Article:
Wednesday 15 September 2010


Spotless Starling (Sturnus unicolor), juvenile, Galisteo, 20.10.04 (Javier Prieta).

The “media veda” is a late-summer partially open season allowing the hunting of a restricted list of species. In Extremadura, in 2010, it ran from 21 August to 12 September, taking in Saturdays, Sundays and public holidays. The hunting species listed in the “orden de vedas” (the order laying down hunting rules and species) were European Turtle Dove, Common Starling, Magpie, Eurasian Jackdaw, Mallard, Fox and a species vaguely identifed as “palomas” (doves/pigeons). We discuss below whether there is any valid scientific justification for declaring these species to be huntable during this period, drawing the conclusion that it is based on little more than a dash of tradition and a large dose of ignorance. Of the eight species considered, one is not even present in Extremadura, another may be present but in negligible numbers, another is threatened, another is in decline, another is of largely unknown status and only three have healthy populations. In two cases, moreover (Common Starling and Mallard), identification difficulties bring nongame species into the trawl, with Spotless Starling and other duck species besides Mallard being killed by mistake.

- Common Starling (Sturnus vulgaris). This species does not breed in Extremadura and wintering birds usually begin to arrive in mid October; the earliest recorded arrival is 29 September. It would therefore seem absurd to authorise the hunting of a bird that is not even present in the region, with the added chagrin of Spotless Starlings being killed by mistake. Although this latter bird is called “spotless” in English, its plumage does have a scattering of spots after the summer moult, especially in juveniles (see photo above). Telling the two species apart can be very tricky in autumn even for experienced birdwatchers with good optical equipment, so hunters are very unlikely to be up to the job. In fact, one of the very few mistakes in the magnum opus Handbook of the Birds of the World could well be the photograph of a starling on page 690 of volume 14. Ostensibly a Common Starling photographed in Alicante, it is likely in fact to be a Spotless Starling (though it would be interesting to know the date of the photo).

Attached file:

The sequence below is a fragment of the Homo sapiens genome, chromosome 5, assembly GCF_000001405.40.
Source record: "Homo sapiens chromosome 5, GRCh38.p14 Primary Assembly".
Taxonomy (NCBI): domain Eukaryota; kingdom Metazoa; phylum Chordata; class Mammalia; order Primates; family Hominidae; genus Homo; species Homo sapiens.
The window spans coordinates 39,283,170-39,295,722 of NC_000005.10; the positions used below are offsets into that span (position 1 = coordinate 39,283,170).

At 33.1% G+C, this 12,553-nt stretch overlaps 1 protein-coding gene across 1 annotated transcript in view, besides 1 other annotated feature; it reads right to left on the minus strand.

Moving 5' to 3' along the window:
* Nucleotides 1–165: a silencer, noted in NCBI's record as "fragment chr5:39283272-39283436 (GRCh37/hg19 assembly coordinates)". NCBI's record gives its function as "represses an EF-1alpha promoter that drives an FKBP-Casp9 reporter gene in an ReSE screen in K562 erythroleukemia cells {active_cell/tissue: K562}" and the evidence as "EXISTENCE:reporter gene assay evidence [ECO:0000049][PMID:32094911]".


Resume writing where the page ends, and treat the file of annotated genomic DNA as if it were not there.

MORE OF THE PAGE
- European Turtle Dove (Streptopelia turtur). This is a threatened species in Spain, listed as “Vulnerable” in the “Libro Rojo” (Red Book). It is a scarce breeder in Extremadura, this region accounting for only 2.7% of the Spanish population. The birds hunted in autumn are above all migrants, but in Europe as a whole the species suffered a significant decline of 69% from 1980 to 2008.

- The vague mention of “Palomas” (doves/pigeons) in the “orden de vedas” reflects its lack of scientific rigour. In default of any more reliable information we have no choice but to assume that the three Extremadura species of pigeons and doves are all legal prey.
- Rock Dove (Columba livia). Almost all Rock Doves in Extremadura are feral with hardly any genuinely wild birds.